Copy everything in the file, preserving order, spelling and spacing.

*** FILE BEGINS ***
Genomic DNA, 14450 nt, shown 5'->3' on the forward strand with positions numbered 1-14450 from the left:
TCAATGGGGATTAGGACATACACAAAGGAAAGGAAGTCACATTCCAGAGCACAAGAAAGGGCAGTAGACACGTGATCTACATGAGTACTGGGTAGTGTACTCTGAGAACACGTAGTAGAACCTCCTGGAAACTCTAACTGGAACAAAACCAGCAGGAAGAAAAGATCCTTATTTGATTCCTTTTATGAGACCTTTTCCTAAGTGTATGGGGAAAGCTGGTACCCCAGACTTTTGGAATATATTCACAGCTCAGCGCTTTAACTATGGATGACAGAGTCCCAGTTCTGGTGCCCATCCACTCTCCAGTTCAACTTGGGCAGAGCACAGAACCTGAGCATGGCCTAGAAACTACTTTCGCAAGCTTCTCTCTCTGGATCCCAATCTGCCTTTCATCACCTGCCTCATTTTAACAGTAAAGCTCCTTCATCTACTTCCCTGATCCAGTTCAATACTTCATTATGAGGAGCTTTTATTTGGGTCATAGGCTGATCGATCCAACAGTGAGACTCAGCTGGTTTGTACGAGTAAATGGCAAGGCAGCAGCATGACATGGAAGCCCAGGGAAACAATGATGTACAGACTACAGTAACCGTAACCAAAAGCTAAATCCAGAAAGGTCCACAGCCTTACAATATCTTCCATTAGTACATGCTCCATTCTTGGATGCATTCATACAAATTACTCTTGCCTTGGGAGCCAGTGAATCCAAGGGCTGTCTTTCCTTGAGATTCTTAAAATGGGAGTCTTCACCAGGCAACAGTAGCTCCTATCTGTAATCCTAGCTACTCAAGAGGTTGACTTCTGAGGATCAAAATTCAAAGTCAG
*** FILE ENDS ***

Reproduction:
Genomic DNA, 14450 nt, shown 5'->3' on the forward strand with positions numbered 1-14450 from the left:
TCAATGGGGATTAGGACATACACAAAGGAAAGGAAGTCACATTCCAGAGCACAAGAAAGGGCAGTAGACACGTGATCTACATGAGTACTGGGTAGTGTACTCTGAGAACACGTAGTAGAACCTCCTGGAAACTCTAACTGGAACAAAACCAGCAGGAAGAAAAGATCCTTATTTGATTCCTTTTATGAGACCTTTTCCTAAGTGTATGGGGAAAGCTGGTACCCCAGACTTTTGGAATATATTCACAGCTCAGCGCTTTAACTATGGATGACAGAGTCCCAGTTCTGGTGCCCATCCACTCTCCAGTTCAACTTGGGCAGAGCACAGAACCTGAGCATGGCCTAGAAACTACTTTCGCAAGCTTCTCTCTCTGGATCCCAATCTGCCTTTCATCACCTGCCTCATTTTAACAGTAAAGCTCCTTCATCTACTTCCCTGATCCAGTTCAATACTTCATTATGAGGAGCTTTTATTTGGGTCATAGGCTGATCGATCCAACAGTGAGACTCAGCTGGTTTGTACGAGTAAATGGCAAGGCAGCAGCATGACATGGAAGCCCAGGGAAACAATGATGTACAGACTACAGTAACCGTAACCAAAAGCTAAATCCAGAAAGGTCCACAGCCTTACAATATCTTCCATTAGTACATGCTCCATTCTTGGATGCATTCATACAAATTACTCTTGCCTTGGGAGCCAGTGAATCCAAGGGCTGTCTTTCCTTGAGATTCTTAAAATGGGAGTCTTCACCAGGCAACAGTAGCTCCTATCTGTAATCCTAGCTACTCAAGAGGTTGACTTCTGAGGATCAAAATTCAAAGTCAG